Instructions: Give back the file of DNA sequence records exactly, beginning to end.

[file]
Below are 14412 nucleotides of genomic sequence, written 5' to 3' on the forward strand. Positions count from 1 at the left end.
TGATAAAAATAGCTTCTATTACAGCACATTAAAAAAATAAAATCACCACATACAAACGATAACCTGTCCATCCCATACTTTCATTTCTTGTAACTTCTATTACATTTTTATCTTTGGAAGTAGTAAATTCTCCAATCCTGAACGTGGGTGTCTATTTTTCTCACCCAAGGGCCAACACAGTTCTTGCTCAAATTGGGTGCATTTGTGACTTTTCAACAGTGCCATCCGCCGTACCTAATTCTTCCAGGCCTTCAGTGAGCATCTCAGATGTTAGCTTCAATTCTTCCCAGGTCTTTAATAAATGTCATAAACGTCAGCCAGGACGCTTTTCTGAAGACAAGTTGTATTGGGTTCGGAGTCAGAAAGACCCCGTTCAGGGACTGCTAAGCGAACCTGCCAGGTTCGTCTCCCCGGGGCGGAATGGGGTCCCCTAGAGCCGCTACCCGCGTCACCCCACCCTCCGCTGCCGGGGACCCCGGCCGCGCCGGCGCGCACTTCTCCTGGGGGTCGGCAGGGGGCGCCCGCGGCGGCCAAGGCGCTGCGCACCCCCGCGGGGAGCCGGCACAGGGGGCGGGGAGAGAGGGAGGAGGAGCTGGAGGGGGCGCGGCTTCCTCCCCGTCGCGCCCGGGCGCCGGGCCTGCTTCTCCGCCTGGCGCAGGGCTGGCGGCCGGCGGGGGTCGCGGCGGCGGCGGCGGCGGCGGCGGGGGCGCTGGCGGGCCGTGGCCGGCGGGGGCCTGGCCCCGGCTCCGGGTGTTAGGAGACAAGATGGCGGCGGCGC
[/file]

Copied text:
Below are 14412 nucleotides of genomic sequence, written 5' to 3' on the forward strand. Positions count from 1 at the left end.
TGATAAAAATAGCTTCTATTACAGCACATTAAAAAAATAAAATCACCACATACAAACGATAACCTGTCCATCCCATACTTTCATTTCTTGTAACTTCTATTACATTTTTATCTTTGGAAGTAGTAAATTCTCCAATCCTGAACGTGGGTGTCTATTTTTCTCACCCAAGGGCCAACACAGTTCTTGCTCAAATTGGGTGCATTTGTGACTTTTCAACAGTGCCATCCGCCGTACCTAATTCTTCCAGGCCTTCAGTGAGCATCTCAGATGTTAGCTTCAATTCTTCCCAGGTCTTTAATAAATGTCATAAACGTCAGCCAGGACGCTTTTCTGAAGACAAGTTGTATTGGGTTCGGAGTCAGAAAGACCCCGTTCAGGGACTGCTAAGCGAACCTGCCAGGTTCGTCTCCCCGGGGCGGAATGGGGTCCCCTAGAGCCGCTACCCGCGTCACCCCACCCTCCGCTGCCGGGGACCCCGGCCGCGCCGGCGCGCACTTCTCCTGGGGGTCGGCAGGGGGCGCCCGCGGCGGCCAAGGCGCTGCGCACCCCCGCGGGGAGCCGGCACAGGGGGCGGGGAGAGAGGGAGGAGGAGCTGGAGGGGGCGCGGCTTCCTCCCCGTCGCGCCCGGGCGCCGGGCCTGCTTCTCCGCCTGGCGCAGGGCTGGCGGCCGGCGGGGGTCGCGGCGGCGGCGGCGGCGGCGGCGGGGGCGCTGGCGGGCCGTGGCCGGCGGGGGCCTGGCCCCGGCTCCGGGTGTTAGGAGACAAGATGGCGGCGGCGC